Once upon a time, I worked for a woman who was known for being a star meeting facilitator. She would get called by CEO’s left and right to facilitate strategy sessions and management off-sites. She would prepare for these sessions meticulously and down to the last detail.
Frequently, as we were prepping for the meeting, she would remind me in an ominously warning voice: “Romy, if the room is too hot or too cold, people are going to blame you for it.” While room temperature is sometimes a tough one to control, I think her broader point was that if you’re going to lead a successful meeting, you have constantly be thinking about the participants. What’s going to make them feel good about the experience? How can you make sure everyone is engaged and heard? How do you make your participants a part of the meeting process, instead of just an audience?
1. Have a clear objective, and make sure everyone knows what you’re there to accomplish. If you can come in with a clear single thing to achieve and then achieve it, everyone is going to feel good about the meeting.
2. Have a clear, achievable agenda, and share it. Make sure everyone knows what are you going to cover and in what sequence. It helps you keep the meeting on track, and gives your attendees a sense of inclusion in the process.
3. Keep it short. Don’t bite off more than you can chew. Everyone has lots to do and a short attention span. The more you can keep the meeting brief, the more people will thank you. That means you need to keep the scope of the meeting highly focused.
4. Make sure it’s in a room that’s comfortable with chairs at the table for everyone. Seriously. If people feel uncomfortable or are marginalized to “back row seats,” they are not going to be receptive - and probably what they’ll remember after the fact is not the great content, but just how uncomfortable they felt.
5. Choose the right seat. If it’s a meeting that’s around a long table, as the leader, you should sit in the middle of the table not at the head. That way, you are closer to everyone, and sending a message that says, “this is a discussion.”
6. Bring snacks. Everyone likes food. Especially not completely unhealthy food.
7. Phones Down. At the start of the meeting, ask everyone if they wouldn’t mind setting aside their phones for the duration of the meeting so everyone can have a better experience.
8. Make sure all the key stakeholders can and will attend. Nothing worse than assembling a group without a key decision-maker so then nothing gets decided. Confirm RSVP’s for everyone, and send a meeting reminder the day before.
9. Keep the tone purposeful but light. Inject humor wherever possible. If you can find any way to make the meeting fun, people will thank you.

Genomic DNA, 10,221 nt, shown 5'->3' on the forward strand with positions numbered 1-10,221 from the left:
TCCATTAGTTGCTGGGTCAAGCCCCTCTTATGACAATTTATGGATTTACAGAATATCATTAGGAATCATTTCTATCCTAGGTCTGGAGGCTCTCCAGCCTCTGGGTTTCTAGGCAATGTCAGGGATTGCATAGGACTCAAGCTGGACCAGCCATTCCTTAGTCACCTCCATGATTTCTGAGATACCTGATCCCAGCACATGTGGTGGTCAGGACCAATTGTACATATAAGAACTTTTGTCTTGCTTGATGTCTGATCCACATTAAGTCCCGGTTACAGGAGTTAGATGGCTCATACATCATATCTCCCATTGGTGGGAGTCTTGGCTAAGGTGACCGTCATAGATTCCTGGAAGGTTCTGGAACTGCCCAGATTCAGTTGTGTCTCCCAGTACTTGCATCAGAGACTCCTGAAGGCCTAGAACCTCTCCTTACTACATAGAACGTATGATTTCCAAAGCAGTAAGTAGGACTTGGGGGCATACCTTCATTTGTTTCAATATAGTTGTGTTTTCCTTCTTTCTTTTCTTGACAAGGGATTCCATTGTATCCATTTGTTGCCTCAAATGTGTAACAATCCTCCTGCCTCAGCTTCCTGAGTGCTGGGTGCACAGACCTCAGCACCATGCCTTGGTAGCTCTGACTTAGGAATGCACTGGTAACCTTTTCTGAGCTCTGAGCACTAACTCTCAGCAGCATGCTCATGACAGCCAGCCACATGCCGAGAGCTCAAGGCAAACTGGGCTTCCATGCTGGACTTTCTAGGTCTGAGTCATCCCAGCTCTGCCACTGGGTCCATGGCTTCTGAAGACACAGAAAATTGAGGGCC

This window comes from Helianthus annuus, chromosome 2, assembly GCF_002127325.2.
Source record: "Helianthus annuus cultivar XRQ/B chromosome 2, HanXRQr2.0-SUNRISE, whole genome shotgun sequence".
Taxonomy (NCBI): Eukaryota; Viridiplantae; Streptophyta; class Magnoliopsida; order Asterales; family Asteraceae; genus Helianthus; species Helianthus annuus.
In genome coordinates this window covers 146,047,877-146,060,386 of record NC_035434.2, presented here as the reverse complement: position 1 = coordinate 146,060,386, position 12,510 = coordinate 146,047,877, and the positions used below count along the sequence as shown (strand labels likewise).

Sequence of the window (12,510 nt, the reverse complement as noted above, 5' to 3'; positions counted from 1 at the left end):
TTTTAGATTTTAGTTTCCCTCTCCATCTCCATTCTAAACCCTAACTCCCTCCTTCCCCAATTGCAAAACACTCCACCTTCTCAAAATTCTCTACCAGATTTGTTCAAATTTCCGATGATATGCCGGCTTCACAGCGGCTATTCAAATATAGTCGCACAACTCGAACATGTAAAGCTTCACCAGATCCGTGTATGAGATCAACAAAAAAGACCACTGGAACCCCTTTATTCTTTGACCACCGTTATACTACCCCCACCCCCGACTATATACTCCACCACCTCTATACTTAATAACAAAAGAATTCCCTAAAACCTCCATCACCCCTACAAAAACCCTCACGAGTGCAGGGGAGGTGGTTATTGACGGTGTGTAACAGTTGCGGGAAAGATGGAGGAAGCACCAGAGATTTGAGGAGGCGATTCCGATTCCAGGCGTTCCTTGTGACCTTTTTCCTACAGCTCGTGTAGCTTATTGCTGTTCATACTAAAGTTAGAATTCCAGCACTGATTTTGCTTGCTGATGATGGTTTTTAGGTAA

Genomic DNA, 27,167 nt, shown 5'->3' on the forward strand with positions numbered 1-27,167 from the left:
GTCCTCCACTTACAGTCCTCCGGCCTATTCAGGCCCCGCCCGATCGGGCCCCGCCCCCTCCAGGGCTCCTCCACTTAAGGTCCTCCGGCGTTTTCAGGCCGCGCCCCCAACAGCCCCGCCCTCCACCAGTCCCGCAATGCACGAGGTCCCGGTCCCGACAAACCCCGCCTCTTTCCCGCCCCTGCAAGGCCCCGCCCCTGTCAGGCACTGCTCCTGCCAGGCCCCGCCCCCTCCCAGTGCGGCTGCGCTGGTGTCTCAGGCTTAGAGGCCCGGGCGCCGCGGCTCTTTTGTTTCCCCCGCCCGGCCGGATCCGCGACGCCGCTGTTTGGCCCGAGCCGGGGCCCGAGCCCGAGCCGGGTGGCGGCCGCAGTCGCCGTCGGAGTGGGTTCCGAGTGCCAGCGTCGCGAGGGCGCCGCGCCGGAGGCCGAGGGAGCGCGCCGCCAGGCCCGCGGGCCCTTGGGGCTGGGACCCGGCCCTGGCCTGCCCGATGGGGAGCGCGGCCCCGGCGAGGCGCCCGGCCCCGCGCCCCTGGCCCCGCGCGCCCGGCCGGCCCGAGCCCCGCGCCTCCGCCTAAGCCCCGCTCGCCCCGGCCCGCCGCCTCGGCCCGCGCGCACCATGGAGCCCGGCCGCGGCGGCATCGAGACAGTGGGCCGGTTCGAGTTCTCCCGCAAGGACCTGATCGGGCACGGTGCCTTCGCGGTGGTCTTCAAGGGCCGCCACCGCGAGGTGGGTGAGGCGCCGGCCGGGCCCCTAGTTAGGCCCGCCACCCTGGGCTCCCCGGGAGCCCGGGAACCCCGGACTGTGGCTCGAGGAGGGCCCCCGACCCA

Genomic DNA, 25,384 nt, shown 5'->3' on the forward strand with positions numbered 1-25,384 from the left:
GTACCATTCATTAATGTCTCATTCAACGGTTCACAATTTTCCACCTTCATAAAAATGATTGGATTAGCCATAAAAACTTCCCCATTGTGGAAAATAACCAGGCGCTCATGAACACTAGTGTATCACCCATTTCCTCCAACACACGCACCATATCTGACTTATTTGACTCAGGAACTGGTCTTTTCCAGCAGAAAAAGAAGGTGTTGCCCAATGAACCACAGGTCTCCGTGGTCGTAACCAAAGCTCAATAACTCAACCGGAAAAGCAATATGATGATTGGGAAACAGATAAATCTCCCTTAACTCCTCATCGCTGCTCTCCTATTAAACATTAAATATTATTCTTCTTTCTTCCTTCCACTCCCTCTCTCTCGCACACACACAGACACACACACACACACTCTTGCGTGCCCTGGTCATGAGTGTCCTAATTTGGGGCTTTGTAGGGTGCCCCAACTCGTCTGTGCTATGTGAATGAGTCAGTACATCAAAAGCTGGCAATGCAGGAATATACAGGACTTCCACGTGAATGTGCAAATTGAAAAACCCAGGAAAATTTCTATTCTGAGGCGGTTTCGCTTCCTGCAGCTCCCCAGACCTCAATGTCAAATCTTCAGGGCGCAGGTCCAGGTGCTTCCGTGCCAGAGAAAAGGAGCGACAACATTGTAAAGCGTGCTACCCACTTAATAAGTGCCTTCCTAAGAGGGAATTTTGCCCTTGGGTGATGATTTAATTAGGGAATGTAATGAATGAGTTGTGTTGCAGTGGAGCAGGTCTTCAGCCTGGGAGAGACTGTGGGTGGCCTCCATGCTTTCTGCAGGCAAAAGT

10. Keep it on track. If someone tries to take the meeting in another direction (and they always do), say, “that’s a great thought. Let’s schedule a separate meeting to discuss it.
11. Make sure everyone has a chance to be heard. If someone is being drowned out, call attention to them and give them the floor.
12. Elicit participation from everyone. If someone is being quiet or thoughtful, ask them directly for their input. And if someone is not paying attention, call them out on it!
13. Take notes on the whiteboard as you go. If you jot down people’s thoughts, it gives them weight - and it also helps bring participants along to a conclusion or solution with you.
14. Wrap up clearly. Recap key findings and next steps. Reiterate how the group has successfully accomplished the task at hand. The mental “checking of the check-box” will make everyone feel good.
15. Thank people for their time. These days, time is the most precious commodity anyone has. Thank them for making time to join you.
16. End five minutes early. If you can wrap up the meeting 5 minutes before the scheduled time, people will LOVE you. These days so many people’s schedules are so booked, they will be forever grateful if you give them 5 extra minutes to catch up on email or - God forbid - take a bathroom break.
17. Send a meeting recap, notes and follow up THAT DAY or the next day at the very latest. Make sure it is clear who is responsible for what follow up and by when. And if you need a follow up meeting, send the invite for it immediately too. It gives people a sense that the project is progressing.
Ultimately, it’s all about anticipation. If you can think through the purpose and the flow of the meeting in advance, and map out the participants’ experience, you are sure to have meeting that is no less than mind-blowing. And if all else fails, for goodness sake, check the thermostat!
This article originally appeared on Career Contessa.
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